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JISC-REPOSITORIES  March 2006

JISC-REPOSITORIES March 2006

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Subject:

Re: preservation vs. Preservation

From:

Leslie Carr <[log in to unmask]>

Reply-To:

Leslie Carr <[log in to unmask]>

Date:

Tue, 7 Mar 2006 09:18:03 +0000

Content-Type:

text/plain

Parts/Attachments:

Parts/Attachments

text/plain (331 lines)

On 6 Mar 2006, at 20:02, Charles Oppenheim wrote:

> Stevan, I self-archive to ensure my articles are widely read now  
> AND WILL BE
> FOR THE FORSEEABLE FUTURE.  The former without the latter is just
> nonsensical.

[[ Executive Summary: Charles' requirements seem already to be  
satisfied by his self-archiving and by some common repository  
management practice. But that only applies to the articles that he  
has self-archived. ]]

The truly forseeable future is a very short timeframe indeed, but it  
is interesting that you chose that phrase against "in perpetuity" or  
"for the long term" which seem to be used in this context as a vague  
indicator of some unspecified future time more distant than the  
collapse of Western civilisation (by analogy with the Library of  
Alexandria). It would be very interesting to see some thoughtful  
descriptions of reasonable timeframes for accessibility and hence the  
preservation processes that are likely to come into play. George  
indicated below that he was worried that material in a repository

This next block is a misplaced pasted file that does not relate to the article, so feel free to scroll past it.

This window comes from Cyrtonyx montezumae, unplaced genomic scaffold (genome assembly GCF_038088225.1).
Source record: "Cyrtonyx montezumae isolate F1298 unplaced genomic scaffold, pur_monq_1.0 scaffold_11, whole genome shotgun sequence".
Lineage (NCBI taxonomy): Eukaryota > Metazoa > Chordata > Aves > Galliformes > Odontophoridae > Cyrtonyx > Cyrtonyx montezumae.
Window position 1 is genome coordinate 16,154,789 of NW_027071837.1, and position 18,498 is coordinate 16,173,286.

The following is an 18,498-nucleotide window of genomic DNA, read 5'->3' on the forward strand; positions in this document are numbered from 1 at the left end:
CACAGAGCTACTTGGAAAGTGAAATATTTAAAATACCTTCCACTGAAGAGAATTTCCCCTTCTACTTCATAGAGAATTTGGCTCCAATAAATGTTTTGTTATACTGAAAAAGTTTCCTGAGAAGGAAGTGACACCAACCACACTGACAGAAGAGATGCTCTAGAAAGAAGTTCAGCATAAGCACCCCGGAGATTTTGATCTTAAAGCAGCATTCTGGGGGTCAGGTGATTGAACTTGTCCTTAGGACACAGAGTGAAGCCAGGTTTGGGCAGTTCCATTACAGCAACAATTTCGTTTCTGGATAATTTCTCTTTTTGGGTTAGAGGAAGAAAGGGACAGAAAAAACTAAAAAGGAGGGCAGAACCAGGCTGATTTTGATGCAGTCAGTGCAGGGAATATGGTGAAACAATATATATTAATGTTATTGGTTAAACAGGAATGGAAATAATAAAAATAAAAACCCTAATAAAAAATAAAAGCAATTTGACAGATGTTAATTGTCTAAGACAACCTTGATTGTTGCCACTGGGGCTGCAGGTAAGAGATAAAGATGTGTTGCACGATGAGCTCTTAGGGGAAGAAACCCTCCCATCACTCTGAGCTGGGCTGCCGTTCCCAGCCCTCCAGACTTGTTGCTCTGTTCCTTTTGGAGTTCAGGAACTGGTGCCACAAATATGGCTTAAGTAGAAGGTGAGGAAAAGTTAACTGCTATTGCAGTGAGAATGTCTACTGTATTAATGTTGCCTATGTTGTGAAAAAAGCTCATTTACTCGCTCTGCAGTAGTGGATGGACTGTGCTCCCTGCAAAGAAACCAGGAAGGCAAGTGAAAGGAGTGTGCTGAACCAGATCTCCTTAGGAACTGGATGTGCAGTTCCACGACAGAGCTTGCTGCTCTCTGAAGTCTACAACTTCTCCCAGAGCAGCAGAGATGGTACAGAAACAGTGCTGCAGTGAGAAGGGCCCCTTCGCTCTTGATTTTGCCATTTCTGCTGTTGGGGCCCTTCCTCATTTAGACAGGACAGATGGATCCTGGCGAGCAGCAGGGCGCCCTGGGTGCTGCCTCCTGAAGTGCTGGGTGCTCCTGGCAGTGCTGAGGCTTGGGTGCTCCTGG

might become inaccessible after 24 hours or 3 years. I would guess  
that the former timescale would be most likely due to service  
instability (our data centre just burned down) and the latter to  
institutional instability (we've changed our minds about a  
repository). It is also possible that 3-year inaccessibility could be  
the result of 'format inaccessibility' if the format was made up by  
the researcher (or project) responsible for a piece of data (I can't  
remember how to interpret the contents of this file OR the person who  
created the file has now left the institution).

On reasonable timescales (ie greater than 3 years) I would have to  
cite arxiv.org in evidence. The earliest papers there (now 16 years  
old) are still accessible (see http://www.arxiv.org/list/astro-ph/ 
9204 ).

Other timeframes for consideration might be as follows:
a) the download lifespan of your article which elapses once your  
document hasn't been read for a whole year (or decade).
b) the citation lifespan of your article which elapses once your  
document hasn't been cited for a whole year (or decade).
c) the relevance lifespan of your article (perhaps as defined by you,  
the author)
d) your career lifespan which elapses once you retire
e) your lifespan (I needn't elaborate)
f) your institution's lifespan (but surely institutions are created,  
not destroyed?)
g) an arbitrary long-sounding period e.g. 100 years
h) a statistically-defined period based on some observable feature of  
the literature or of its use
i) the economic lifespan of your article, which elapses when it  
becomes too expensive to provide access to it
j) some combination of the above.

The JISC PRESERV project has been undertaking some work on defining  
preservation criteria in terms of citation lifespans: it is  
interesting to note that the earliest arxiv paper in the above list